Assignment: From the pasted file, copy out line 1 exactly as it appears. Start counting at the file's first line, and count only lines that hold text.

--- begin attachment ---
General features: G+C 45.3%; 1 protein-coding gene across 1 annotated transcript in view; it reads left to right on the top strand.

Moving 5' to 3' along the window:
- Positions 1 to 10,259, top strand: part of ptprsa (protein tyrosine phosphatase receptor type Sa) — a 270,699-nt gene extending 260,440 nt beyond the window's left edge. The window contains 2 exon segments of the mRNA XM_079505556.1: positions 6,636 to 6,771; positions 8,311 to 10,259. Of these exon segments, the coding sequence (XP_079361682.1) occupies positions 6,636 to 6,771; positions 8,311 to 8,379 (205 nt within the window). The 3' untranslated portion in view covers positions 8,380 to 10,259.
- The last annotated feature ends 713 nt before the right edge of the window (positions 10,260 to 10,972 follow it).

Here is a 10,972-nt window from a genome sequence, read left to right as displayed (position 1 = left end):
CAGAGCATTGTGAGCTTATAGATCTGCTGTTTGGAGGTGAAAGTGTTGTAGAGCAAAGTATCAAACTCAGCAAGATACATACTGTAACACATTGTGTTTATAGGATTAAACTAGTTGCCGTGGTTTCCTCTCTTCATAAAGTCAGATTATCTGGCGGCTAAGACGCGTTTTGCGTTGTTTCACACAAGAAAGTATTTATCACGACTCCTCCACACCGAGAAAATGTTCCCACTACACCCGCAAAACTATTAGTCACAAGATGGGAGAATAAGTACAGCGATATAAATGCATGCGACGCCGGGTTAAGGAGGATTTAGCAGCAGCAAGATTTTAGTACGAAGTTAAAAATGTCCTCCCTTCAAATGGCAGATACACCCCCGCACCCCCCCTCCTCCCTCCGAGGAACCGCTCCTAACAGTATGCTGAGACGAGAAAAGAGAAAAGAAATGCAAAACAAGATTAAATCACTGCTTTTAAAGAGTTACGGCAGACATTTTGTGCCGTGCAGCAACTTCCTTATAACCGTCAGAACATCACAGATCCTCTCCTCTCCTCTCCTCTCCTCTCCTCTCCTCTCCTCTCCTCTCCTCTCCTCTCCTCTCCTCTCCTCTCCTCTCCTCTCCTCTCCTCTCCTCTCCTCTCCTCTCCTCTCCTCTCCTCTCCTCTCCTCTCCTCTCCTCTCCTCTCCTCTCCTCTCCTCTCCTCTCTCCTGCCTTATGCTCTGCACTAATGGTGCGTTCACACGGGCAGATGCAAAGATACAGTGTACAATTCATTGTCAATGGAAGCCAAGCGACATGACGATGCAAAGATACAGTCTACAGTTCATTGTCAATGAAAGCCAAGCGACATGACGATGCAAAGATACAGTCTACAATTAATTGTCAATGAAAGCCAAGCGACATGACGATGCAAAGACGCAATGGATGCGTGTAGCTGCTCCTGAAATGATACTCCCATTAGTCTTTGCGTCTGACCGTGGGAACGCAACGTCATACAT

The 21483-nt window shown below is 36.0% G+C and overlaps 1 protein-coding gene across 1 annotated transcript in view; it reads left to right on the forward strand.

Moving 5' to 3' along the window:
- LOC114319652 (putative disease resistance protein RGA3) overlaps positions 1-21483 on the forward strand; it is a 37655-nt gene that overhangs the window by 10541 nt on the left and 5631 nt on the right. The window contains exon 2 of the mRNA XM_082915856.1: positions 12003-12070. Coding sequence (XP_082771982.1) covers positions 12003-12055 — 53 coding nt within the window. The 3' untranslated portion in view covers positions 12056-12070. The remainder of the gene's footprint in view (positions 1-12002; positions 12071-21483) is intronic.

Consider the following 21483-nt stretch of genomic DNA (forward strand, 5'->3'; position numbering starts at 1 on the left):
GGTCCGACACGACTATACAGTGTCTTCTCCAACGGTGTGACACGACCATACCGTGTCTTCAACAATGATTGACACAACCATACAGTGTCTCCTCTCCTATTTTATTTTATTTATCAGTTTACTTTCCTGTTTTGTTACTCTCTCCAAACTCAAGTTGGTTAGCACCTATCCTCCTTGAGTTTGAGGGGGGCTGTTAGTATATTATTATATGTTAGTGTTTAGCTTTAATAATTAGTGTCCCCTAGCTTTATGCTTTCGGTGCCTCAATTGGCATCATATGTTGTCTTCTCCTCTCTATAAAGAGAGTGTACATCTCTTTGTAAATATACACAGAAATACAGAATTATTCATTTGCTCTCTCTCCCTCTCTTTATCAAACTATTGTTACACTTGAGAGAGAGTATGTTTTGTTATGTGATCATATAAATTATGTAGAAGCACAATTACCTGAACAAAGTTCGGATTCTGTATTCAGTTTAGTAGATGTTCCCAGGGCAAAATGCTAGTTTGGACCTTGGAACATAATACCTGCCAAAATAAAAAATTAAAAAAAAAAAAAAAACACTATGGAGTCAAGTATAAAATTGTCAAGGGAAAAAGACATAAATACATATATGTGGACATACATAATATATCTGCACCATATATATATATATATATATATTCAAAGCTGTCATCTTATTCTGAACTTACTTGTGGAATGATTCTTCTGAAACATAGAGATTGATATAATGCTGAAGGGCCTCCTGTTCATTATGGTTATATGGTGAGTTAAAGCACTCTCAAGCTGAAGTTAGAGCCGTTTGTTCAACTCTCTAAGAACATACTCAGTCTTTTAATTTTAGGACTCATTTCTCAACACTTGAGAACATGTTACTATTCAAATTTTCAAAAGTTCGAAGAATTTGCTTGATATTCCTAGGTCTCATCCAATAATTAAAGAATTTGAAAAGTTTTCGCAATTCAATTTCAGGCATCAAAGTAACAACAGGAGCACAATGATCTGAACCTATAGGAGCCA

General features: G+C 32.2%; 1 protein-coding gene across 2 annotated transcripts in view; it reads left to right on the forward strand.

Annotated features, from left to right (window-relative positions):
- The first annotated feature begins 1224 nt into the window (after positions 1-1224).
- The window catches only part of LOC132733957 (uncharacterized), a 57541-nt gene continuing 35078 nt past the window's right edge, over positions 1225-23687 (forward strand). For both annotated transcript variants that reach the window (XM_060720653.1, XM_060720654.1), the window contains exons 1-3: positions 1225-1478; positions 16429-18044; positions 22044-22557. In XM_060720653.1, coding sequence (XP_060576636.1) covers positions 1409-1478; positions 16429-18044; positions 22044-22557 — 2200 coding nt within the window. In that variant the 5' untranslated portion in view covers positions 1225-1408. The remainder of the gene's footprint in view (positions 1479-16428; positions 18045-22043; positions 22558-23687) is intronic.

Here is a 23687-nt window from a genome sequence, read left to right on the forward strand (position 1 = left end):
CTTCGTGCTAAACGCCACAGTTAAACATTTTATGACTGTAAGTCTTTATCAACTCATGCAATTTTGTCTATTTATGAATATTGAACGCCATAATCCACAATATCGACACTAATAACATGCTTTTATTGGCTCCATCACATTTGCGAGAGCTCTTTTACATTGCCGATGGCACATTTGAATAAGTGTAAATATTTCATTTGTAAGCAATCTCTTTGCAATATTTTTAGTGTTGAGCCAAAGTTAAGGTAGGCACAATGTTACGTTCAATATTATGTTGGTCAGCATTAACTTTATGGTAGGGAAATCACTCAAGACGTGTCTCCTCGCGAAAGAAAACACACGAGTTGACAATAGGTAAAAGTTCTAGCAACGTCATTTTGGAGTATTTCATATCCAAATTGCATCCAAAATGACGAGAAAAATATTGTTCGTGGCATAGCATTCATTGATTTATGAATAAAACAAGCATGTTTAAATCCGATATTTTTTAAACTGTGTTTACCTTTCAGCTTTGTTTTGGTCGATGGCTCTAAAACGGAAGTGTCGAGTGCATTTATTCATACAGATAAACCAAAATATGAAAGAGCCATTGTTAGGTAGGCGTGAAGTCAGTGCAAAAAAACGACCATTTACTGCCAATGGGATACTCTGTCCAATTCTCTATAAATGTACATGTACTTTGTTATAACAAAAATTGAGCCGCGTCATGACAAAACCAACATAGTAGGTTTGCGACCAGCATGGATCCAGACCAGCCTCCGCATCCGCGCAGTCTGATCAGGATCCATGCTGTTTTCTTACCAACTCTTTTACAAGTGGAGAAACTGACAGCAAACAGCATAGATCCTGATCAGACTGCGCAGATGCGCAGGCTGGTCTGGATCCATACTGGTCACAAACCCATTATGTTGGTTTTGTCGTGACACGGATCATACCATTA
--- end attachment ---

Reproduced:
General features: G+C 45.3%; 1 protein-coding gene across 1 annotated transcript in view; it reads left to right on the top strand.